Through a mysterious set of coincidences, he finds himself on an adventure to Peru in search of ancient scrolls, known as the Celestine Prophecy. The prophecy and its nine key insights, predict a new awakening that redefines human life and provides a glimpse into a completely spiritual culture on earth. Resistant at first, skeptical and unsure, John finds that each step he takes, each person he encounters leads him to a new awakening. It is only in this letting go that he finds his destiny and comes to understand the meaning that had escaped him when his adventure began.
Way of the Peaceful Warrior: A Book That Changes Lives
Way of the Peaceful Warrior is based on the story of Dan Millman, a world champion athlete, who journeys into realms of romance and magic, light and darkness, body, mind, and spirit. Guided by a powerful old warrior named Socrates, tempted by an elusive, playful woman named Joy, Dan is led toward a final confrontation that will deliver or destroy him. Join Dan as he learns to live as a peaceful warrior.
Film – Nick Nolte – Peaceful Warrior (2006)
The 4-Minute Peaceful Warrior Workout Premium on-line course by Dan Millman from Daily Om.com
KEYWORDS: “Prophecy” = spiritual adventure – belief in something that was written about before, fate, a journey, steps to be taken, Divine order revealed (mind-idea-expression)
Exodus: Gods and Kings (2014)
The Hobbit: The Desolation of Smaug (2013)
The Lego Movie (2014)
Left Behind (I) (2014) (The Rapture?)
Buffy the Vampire Slayer (1997–2003)
The Matrix (1999)
Cloud Atlas (2012)
Lego movie – An ordinary Lego construction worker, thought to be the prophesied ‘Special’, is recruited to join a quest to stop an evil tyrant from gluing the Lego universe into eternal stasis.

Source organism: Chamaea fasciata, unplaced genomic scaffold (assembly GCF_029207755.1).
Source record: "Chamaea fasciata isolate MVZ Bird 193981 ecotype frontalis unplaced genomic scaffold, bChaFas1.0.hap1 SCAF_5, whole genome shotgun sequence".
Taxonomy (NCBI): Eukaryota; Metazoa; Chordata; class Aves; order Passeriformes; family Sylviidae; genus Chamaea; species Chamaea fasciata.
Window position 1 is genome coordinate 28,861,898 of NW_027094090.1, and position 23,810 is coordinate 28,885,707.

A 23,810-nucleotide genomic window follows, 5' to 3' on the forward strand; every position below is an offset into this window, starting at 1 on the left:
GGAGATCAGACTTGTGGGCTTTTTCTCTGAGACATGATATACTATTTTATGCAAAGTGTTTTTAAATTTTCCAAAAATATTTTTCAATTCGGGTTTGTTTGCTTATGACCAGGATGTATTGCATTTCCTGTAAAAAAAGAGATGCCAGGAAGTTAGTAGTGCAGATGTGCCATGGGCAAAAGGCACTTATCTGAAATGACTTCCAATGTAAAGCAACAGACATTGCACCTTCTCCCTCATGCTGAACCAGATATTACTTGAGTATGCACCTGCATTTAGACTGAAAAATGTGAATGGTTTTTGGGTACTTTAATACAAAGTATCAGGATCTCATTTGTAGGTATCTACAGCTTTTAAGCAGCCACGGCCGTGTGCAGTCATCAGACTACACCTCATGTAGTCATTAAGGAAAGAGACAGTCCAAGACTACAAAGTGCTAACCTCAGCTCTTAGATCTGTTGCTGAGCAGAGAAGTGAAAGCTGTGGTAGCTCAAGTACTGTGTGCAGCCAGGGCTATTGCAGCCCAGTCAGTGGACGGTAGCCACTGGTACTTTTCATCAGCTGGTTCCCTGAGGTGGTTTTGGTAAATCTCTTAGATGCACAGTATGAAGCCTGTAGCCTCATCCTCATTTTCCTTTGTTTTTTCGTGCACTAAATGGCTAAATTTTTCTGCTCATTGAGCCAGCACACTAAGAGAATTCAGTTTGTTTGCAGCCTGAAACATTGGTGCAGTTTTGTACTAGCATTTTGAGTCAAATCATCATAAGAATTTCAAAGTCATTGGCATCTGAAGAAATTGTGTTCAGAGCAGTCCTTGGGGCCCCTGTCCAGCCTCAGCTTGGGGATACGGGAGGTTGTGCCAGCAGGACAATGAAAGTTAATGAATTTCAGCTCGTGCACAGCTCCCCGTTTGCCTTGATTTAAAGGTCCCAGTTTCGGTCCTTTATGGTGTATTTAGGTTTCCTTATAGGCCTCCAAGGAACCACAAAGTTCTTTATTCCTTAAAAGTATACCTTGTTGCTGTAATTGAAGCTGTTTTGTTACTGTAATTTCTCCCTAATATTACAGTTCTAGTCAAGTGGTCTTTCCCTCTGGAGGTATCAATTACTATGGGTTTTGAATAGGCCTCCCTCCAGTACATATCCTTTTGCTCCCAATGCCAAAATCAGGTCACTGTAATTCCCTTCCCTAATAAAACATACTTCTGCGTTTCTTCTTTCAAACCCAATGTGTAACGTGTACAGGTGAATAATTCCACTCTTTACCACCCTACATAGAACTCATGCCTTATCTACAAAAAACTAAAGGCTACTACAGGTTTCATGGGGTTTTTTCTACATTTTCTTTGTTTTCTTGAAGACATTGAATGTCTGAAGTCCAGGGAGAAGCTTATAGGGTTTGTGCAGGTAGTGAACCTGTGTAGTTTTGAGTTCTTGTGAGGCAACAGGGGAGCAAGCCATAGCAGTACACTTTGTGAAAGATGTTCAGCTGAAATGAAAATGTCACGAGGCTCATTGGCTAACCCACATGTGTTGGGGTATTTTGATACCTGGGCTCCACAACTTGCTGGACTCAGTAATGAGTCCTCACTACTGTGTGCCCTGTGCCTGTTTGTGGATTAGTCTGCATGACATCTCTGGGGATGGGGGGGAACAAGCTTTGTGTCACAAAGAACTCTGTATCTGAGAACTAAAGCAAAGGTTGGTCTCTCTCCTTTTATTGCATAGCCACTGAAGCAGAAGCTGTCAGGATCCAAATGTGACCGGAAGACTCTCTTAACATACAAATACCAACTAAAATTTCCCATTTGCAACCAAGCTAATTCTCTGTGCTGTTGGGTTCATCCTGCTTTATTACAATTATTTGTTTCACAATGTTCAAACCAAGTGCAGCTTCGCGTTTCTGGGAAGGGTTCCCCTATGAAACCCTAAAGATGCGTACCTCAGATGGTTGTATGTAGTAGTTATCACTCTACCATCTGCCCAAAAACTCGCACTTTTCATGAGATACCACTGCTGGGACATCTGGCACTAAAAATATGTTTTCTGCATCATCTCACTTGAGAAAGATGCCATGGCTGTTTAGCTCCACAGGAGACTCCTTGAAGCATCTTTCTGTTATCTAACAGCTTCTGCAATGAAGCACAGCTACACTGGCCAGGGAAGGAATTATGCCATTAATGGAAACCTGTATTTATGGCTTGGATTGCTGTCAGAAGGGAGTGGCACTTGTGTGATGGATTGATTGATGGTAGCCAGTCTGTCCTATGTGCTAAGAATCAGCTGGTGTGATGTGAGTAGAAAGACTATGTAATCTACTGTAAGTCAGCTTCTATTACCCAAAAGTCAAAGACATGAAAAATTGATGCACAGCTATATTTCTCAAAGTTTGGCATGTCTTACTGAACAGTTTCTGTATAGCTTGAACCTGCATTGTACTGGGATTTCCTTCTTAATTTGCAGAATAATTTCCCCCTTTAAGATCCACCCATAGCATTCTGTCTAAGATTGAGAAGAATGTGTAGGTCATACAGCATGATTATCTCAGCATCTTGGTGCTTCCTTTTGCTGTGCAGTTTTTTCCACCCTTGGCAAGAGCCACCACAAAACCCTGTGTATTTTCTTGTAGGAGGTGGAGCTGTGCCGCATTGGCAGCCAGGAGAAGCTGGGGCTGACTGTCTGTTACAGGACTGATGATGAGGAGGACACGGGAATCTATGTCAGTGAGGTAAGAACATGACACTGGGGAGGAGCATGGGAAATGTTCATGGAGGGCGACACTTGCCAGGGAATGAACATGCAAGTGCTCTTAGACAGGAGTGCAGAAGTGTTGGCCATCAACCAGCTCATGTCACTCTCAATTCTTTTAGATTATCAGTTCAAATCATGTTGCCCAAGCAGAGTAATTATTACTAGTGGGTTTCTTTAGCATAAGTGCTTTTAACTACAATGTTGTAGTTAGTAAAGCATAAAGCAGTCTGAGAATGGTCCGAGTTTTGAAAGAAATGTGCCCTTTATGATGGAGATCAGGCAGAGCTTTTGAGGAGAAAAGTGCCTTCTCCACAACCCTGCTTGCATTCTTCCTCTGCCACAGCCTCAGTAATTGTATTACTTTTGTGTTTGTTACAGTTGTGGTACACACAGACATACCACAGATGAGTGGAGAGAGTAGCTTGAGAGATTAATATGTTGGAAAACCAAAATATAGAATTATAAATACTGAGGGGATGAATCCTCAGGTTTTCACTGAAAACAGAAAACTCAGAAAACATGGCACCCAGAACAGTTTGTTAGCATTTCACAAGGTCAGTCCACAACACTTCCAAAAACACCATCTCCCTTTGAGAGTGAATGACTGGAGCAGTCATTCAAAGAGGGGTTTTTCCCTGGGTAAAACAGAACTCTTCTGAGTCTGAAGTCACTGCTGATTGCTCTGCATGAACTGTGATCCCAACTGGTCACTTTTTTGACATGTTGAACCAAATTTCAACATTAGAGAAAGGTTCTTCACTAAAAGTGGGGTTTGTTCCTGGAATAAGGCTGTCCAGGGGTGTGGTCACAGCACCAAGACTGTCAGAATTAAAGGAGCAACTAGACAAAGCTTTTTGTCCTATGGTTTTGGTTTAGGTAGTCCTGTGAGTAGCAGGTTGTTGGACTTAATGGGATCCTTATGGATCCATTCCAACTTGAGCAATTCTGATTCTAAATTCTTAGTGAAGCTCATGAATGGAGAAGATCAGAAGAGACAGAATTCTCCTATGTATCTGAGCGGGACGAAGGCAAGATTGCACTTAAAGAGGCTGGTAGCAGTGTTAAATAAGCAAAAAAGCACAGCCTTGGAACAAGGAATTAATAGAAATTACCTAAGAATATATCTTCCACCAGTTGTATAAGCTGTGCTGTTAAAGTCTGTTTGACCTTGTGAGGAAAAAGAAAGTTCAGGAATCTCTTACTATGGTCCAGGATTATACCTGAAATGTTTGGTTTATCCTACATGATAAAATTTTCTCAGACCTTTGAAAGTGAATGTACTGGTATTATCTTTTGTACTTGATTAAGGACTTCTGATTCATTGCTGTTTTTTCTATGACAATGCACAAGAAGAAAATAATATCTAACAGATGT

Left Behind – the rapture refers to the belief that either before, or simultaneously with, the Second Coming of Jesus Christ to earth, believers will be raised from the earth to meet him in the air. Rapture = Latin “carrying Off”, Koine Greek “caught up”… First Thessalonians and how it relates to interpretations of various other biblical passages, such as those from Second Thessalonians and the Book of Revelation.
And Toto, Too:: The Wizard of Oz as a Spiritual Adventure
Do you believe in Dog? And Toto, Too: The Wizard of Oz as a Spiritual Adventure And Toto, Too elevates the familiar and much-loved film, The Wizard of Oz to a higher plane. Nathan G. Castle weaves his own story into the timeless classic with warmth and a delightful sense of humor. At first glance the book’s approach is slightly unconventional and perhaps a touch irreverent, given that the author is a Catholic priest who bravely shares his belief that God loves everybody wildly, extravagantly, beyond belief — and beyond belief systems. In praise of And Toto, Too Scotty McLennan, Dean for Religious Life at Stanford University says, “Father Nathan Castle touches us deeply, right where we are, with a completely unlikely claim — that the tiny, unimpressive dog, Toto from The Wizard of Oz is God on earth — or at least the canine face of God on earth!”
Rev Kristin Powell on Soulstream here on Unity Online Radio did a series about The Wizard of Us: Transformational Lessons from Oz by Jean Houston. Part of why we love Rev. Kristin…
The 13th Disciple: A Spiritual Adventure Hardcover – by Deepak Chopra
When a solid gold reliquary missing from a church in Belgium suddenly resurfaces in America, a young newspaperman begins to investigate the story. At first, it seems like just another case of a treasure stolen during World War II that has resurfaced. But it soon becomes apparent that much more is at stake.